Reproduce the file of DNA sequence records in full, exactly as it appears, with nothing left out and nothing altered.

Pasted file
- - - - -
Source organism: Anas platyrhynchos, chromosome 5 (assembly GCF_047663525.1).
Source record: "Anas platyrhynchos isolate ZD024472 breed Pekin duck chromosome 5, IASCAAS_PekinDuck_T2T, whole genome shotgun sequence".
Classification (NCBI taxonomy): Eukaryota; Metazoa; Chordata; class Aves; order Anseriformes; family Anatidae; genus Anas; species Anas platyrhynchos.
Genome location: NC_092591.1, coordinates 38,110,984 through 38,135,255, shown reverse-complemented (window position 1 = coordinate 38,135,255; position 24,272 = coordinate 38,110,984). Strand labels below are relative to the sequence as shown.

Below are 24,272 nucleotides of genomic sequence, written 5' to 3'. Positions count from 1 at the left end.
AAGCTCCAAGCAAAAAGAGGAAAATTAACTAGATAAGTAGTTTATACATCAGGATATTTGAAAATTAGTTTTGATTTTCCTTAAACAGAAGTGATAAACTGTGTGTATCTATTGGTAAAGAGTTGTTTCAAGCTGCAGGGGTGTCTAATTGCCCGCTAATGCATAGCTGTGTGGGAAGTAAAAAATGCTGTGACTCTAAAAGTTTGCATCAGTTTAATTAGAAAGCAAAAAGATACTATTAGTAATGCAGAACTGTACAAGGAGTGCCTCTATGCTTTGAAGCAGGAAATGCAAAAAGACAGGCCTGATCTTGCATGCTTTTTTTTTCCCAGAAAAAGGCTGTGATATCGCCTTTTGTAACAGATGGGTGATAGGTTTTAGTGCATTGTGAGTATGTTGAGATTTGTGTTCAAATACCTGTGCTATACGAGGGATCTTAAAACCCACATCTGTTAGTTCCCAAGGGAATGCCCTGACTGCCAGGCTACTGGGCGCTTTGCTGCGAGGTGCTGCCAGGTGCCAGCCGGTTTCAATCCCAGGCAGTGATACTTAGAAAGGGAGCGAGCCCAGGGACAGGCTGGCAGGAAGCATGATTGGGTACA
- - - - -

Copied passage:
Source organism: Anas platyrhynchos, chromosome 5 (assembly GCF_047663525.1).
Source record: "Anas platyrhynchos isolate ZD024472 breed Pekin duck chromosome 5, IASCAAS_PekinDuck_T2T, whole genome shotgun sequence".
Classification (NCBI taxonomy): Eukaryota; Metazoa; Chordata; class Aves; order Anseriformes; family Anatidae; genus Anas; species Anas platyrhynchos.
Genome location: NC_092591.1, coordinates 38,110,984 through 38,135,255, shown reverse-complemented (window position 1 = coordinate 38,135,255; position 24,272 = coordinate 38,110,984). Strand labels below are relative to the sequence as shown.

Below are 24,272 nucleotides of genomic sequence, written 5' to 3'. Positions count from 1 at the left end.
AAGCTCCAAGCAAAAAGAGGAAAATTAACTAGATAAGTAGTTTATACATCAGGATATTTGAAAATTAGTTTTGATTTTCCTTAAACAGAAGTGATAAACTGTGTGTATCTATTGGTAAAGAGTTGTTTCAAGCTGCAGGGGTGTCTAATTGCCCGCTAATGCATAGCTGTGTGGGAAGTAAAAAATGCTGTGACTCTAAAAGTTTGCATCAGTTTAATTAGAAAGCAAAAAGATACTATTAGTAATGCAGAACTGTACAAGGAGTGCCTCTATGCTTTGAAGCAGGAAATGCAAAAAGACAGGCCTGATCTTGCATGCTTTTTTTTTCCCAGAAAAAGGCTGTGATATCGCCTTTTGTAACAGATGGGTGATAGGTTTTAGTGCATTGTGAGTATGTTGAGATTTGTGTTCAAATACCTGTGCTATACGAGGGATCTTAAAACCCACATCTGTTAGTTCCCAAGGGAATGCCCTGACTGCCAGGCTACTGGGCGCTTTGCTGCGAGGTGCTGCCAGGTGCCAGCCGGTTTCAATCCCAGGCAGTGATACTTAGAAAGGGAGCGAGCCCAGGGACAGGCTGGCAGGAAGCATGATTGGGTACA